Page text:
I’m not sure if I read my friend Manolo Quezon correctly. He seemed to be more categorical in his appearance Monday night on the Korina show; his thoughts as written up are expectedly more nuanced. But if my Inquirer colleague is saying that President Arroyo’s eighth State of the Nation Address sent a coded message to her congressional allies to smuggle the Trojan horse of Charter change in already, then I must confess that I don’t get it.
I saw the speech on TV live; I’ve read the speech online twice. But I cannot see the alleged marching orders at all, coded or not. This is not to say that, as Ricky Carandang earlier suggested, Palace operatives are not in fact working to get the Charter change express moving again. It’s just that I don’t see it in the Sona.
In other words, and as far as I can tell, the Sona did not send the word out to the President’s allies to begin working on the complicated logistics of Trojan-horse-smuggling. (Maybe she used other means.)
1. While Moro autonomy makes fullest sense in the context of a federal system (and hence requires constitutional change), the ARMM remains a creation of Congress, not a constitutional convention. Widening its scope, in the event that a plebiscite calls for it, needs only legislative action.
2. Malaysian pressure and economic considerations are driving the government’s peace initiative. It is actually in the government’s strategic interest to delay the peace process; every day of delay strengthens the hand of rebellious or disgruntled Moro Islamic Liberation Front factions, which weakens the hand of the MILF negotiating party.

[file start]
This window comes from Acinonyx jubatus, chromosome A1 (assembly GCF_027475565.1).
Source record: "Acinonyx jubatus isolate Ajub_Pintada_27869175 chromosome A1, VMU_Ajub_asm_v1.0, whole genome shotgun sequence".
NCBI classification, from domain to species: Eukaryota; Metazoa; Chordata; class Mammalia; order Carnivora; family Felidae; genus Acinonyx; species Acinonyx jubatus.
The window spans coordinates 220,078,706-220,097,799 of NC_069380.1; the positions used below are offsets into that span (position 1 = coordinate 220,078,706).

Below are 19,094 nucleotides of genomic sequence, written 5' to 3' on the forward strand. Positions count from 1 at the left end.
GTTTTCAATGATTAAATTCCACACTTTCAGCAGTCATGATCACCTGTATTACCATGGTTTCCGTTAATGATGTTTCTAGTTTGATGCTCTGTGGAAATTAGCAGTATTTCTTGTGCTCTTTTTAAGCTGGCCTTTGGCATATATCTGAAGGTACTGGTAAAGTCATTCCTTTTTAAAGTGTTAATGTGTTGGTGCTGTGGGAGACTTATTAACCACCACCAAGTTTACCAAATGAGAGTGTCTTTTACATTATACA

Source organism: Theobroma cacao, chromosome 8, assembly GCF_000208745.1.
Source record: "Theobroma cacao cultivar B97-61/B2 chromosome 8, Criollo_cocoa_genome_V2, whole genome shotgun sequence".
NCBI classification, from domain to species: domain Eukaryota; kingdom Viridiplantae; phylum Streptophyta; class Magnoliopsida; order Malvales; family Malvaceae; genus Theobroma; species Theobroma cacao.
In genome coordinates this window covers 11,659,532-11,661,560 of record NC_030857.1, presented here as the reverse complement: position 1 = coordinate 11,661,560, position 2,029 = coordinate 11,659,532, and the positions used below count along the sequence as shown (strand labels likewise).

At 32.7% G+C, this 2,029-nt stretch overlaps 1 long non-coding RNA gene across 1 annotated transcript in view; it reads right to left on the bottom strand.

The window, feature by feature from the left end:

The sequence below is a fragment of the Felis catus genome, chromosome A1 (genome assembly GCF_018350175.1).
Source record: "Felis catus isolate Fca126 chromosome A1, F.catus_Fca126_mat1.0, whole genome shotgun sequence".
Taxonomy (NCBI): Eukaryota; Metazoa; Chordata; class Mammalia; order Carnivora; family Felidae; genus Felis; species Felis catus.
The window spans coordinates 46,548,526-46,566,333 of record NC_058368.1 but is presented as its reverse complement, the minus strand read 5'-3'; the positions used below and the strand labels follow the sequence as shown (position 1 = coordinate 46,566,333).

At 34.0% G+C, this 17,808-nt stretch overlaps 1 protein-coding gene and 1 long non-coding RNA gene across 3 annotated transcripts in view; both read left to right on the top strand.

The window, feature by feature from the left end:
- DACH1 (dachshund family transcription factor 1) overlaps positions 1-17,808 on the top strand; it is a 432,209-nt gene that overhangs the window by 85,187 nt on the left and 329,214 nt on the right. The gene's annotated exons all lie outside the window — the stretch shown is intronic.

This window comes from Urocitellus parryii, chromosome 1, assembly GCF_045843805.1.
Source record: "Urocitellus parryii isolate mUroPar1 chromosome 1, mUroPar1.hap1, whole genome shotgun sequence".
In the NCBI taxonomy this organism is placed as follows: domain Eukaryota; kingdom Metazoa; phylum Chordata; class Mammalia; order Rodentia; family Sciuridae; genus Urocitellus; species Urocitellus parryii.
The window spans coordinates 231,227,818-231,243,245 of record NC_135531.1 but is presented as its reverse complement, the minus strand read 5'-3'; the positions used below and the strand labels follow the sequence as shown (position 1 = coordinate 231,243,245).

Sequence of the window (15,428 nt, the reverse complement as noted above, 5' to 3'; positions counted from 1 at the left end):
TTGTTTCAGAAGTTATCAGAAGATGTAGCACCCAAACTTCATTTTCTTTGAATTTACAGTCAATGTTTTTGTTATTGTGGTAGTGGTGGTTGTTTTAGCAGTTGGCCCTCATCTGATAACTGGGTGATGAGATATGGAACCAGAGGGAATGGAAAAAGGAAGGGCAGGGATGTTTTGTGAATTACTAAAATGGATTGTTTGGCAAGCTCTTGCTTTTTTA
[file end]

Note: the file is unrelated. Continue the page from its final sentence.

3. Some of the President’s closest political allies—-local government officials like North Cotabato Gov. (and boxing impresario) Manny Pinol and Zamboanga City Mayor Celso Lobregat—-are vehemently opposed to the outline of the peace agreement as it is taking shape. They are the ones who do not want the August 11 ARMM elections to be postponed. The President’s decision to “certify as urgent” the bill seeking a postponement of the polls—-postponement keeps the possibility of an enlarged ARMM voting for new officials, MILF officers perhaps among them, tantalizingly open—-this decision the President’s allies see as approaching betrayal.
The key passage that Manolo quotes
The prime reason is the endless Mindanao conflict. A comprehensive peace
has eluded us for half a century. But last night, differences on the
tough issue of ancestral domain were resolved. Yes, there are political
dynamics among the people of Mindanao. Let us sort them out with the
utmost sobriety, patience and restraint. I ask Congress to act on the
legislative and political reforms that will lead to a just and lasting
peace during our term of office.
I read not as an order but as an appeal, even a passing of the buck, or at least an attempt to forcibly engage Congress in the on-again, off-again process of “sorting out” the “political dynamics among the people of Mindanao.” Damned if you do, damned if you don’t: Gloria’s dilemma.